Belgrade, Ljubljana reach cease-fire after bloody crackdown


LJUBLJANA, Yugoslavia -- Yugoslavia reached a cease-fire agreement Friday night with Slovenia, ending a bloody, 24-hour crackdown in which federal forces seized all international border checkpoints in the breakaway republic.

But Slovenian officials said the federal forces were using the cease- fire to reposition troops. They said the Yugoslav People's Army committed 12 violations of the agreement within the first two hours.


Ethnic violence persisted in Croatia, where at least eight people have been killed and 21 wounded since the two republics declared independence Tuesday night.

Slovenian President Milan Kucan said in an address on Ljubljana Television that he had agreed with Adm. Stane Brovec, the Yugoslav deputy defense minister, to a cease-fire effective at 9 p.m. local time (3 p.m. EDT).

The cease-fire followed an announcement by the federal government in Belgrade that the Yugoslav People's Army had completed the job of seizing all 28 checkpoints along Slovenia's frontiers with Italy, Austria and Hungary and so would cease maneuvers in the republic. The federal crackdown began Thursday.


Yugoslav Prime Minister Ante Markovic's government also called for 'an opening of the process of negotiations which should lead to a solution of the crisis in Yugoslavia in a democratic and peaceful way.'

The Slovenian leadership has demanded a withdrawal of the Yugoslav People's Army from Yugoslavia's westernmost republic as a condition for negotiations, and on Friday night said any negotiations should be held with the understanding that its declaration of independence is irrevocable.

Sporadic fighting continued into the evening, and it was unclear whether the cease-fire order had reached army troops in the field. 'Conflicts are everywhere where units of the Slovene forces have not yet surrendered,' Slovenian Defense Minister Janez Jansa said. 'We will not yield to the occupying army.'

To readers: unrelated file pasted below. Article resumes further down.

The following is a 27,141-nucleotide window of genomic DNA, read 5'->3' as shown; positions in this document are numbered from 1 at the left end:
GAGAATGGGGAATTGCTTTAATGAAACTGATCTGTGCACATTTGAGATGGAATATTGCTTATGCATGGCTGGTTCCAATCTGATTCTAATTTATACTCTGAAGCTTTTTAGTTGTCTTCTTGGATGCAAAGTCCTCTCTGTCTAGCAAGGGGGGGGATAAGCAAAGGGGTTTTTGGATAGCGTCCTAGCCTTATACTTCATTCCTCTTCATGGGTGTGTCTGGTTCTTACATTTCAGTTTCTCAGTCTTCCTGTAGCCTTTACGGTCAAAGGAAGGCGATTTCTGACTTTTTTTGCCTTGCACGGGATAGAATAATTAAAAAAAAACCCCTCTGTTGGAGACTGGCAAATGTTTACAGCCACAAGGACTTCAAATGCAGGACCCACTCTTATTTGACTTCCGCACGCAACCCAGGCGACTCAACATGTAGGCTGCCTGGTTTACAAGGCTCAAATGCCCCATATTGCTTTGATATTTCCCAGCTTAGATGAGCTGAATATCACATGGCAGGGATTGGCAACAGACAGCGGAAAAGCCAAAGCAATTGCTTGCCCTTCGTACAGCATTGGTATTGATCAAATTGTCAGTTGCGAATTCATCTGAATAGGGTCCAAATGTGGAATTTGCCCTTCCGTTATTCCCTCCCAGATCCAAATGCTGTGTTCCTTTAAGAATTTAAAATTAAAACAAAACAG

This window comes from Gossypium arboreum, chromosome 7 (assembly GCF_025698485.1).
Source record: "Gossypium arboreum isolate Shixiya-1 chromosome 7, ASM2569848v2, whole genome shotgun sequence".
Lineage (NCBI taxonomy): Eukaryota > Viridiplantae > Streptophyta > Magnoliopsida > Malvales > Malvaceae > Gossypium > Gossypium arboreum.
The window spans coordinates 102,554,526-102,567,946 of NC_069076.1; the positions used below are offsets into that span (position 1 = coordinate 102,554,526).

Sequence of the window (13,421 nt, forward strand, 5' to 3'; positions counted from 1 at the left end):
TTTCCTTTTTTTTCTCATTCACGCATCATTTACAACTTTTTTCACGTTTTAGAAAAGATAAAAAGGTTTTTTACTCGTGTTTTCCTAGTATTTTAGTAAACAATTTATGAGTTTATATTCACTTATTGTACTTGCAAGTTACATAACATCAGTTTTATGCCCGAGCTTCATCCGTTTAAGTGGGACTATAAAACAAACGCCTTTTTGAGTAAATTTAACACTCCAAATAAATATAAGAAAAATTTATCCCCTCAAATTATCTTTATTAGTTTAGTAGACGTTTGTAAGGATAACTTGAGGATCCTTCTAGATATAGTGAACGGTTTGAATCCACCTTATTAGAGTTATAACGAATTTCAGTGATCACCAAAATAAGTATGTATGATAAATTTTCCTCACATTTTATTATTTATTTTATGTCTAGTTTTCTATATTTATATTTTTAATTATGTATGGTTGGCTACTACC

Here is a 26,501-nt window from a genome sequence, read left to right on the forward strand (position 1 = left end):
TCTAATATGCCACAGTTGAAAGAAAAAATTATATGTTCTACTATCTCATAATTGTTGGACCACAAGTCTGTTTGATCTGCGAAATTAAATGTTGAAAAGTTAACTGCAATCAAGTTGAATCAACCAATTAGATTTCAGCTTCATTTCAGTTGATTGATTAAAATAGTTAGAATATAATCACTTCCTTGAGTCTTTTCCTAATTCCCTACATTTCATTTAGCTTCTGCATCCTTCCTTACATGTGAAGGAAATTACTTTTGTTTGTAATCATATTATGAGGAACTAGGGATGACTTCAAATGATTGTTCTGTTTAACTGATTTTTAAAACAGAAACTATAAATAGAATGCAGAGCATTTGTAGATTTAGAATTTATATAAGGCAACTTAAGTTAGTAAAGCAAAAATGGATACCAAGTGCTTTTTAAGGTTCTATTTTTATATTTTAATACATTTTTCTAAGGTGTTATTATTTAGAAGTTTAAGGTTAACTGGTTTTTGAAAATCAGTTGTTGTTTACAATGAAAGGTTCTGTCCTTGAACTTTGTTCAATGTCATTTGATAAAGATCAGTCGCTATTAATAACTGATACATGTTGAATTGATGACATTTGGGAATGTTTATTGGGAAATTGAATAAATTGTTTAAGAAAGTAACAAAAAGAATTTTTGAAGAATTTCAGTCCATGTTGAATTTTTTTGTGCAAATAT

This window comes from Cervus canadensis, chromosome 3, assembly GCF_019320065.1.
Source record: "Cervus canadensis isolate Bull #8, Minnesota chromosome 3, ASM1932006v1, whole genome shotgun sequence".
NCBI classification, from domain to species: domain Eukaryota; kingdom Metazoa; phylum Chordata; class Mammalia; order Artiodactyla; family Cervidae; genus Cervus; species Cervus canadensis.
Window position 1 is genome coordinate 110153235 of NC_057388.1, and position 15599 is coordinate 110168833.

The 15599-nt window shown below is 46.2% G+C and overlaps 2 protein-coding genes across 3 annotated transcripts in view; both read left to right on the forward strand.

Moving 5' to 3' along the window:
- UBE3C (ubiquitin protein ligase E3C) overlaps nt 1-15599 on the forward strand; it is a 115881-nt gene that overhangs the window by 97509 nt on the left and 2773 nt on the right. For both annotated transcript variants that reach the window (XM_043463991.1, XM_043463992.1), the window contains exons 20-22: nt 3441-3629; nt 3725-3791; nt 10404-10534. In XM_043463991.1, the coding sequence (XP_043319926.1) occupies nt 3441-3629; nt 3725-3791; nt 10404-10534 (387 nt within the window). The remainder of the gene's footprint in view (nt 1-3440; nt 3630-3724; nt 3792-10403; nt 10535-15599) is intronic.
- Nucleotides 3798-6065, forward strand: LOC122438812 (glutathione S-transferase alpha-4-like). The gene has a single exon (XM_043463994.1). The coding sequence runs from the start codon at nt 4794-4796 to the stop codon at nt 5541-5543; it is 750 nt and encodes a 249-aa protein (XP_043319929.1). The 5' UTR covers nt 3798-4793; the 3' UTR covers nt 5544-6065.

Slovenian television said several border points were still controlled by Slovenia, including Nove Gorica on the Italian border, which was taken back in the evening, but this report could not be independently confirmed.

Reports on Slovene radio quoted the Slovenian authorities as saying Army tanks were moving on Ljubljana's Brnik airport, where sporadic fighting was reported.

'They are trying to shift their positions, remove barricades, and take new positions near state borders,' a statement from the defense ministry said.


Shooting also was reported in Vrhnika, 15 miles southwest of Ljubljana, and outside Dravograd near the Austrian border, where earlier in the day Yugoslavia Air Force planes had attacked Slovenian forces in an unsuccesful effort to free an armored column trapped between two roadblocks.

In Ljubljana, Kacin said a group of 70 federal soldiers had tried to break out of their barracks, but they were quickly controlled by Slovene forces.

European and other Western countries have expressed concern at the bloodshed. The European Community, meeting in Luxembourg, suspended then apparently restored $925 million in aid to Yugoslavia and sent a three- member delegation to Belgrade to urge a peaceful solution to the crisis.

The fighting in Slovenia left many casualties. The Yugoslav Defense Ministry spokesman Col. Milan Gvero said 10 members of the Yugoslav army -- five officers and five soldiers -- were killed. He said he did not know the number of Slovene troops killed.

Slovenian Defense Minister Janez Jansa had said at least 100 soldiers, most of them federal troops, were killed in Thursday's fighting and that Slovenian troops had shot down at least six Yugoslav helicopters and destroyed 15 tanks. These figures could not be independently confirmed.


Slovenian officials also reported the deaths of two photographers, a French and a German, whose rental car was caught in the crossfire between federal troops and the local militia at the airport outside Ljubljana.

In Ljubljana, Slovenian Information Secretary Jelko Kacin said four Yugoslav warplanes bombed the Brnik airport, Slovenia's most important airport located outside the capital.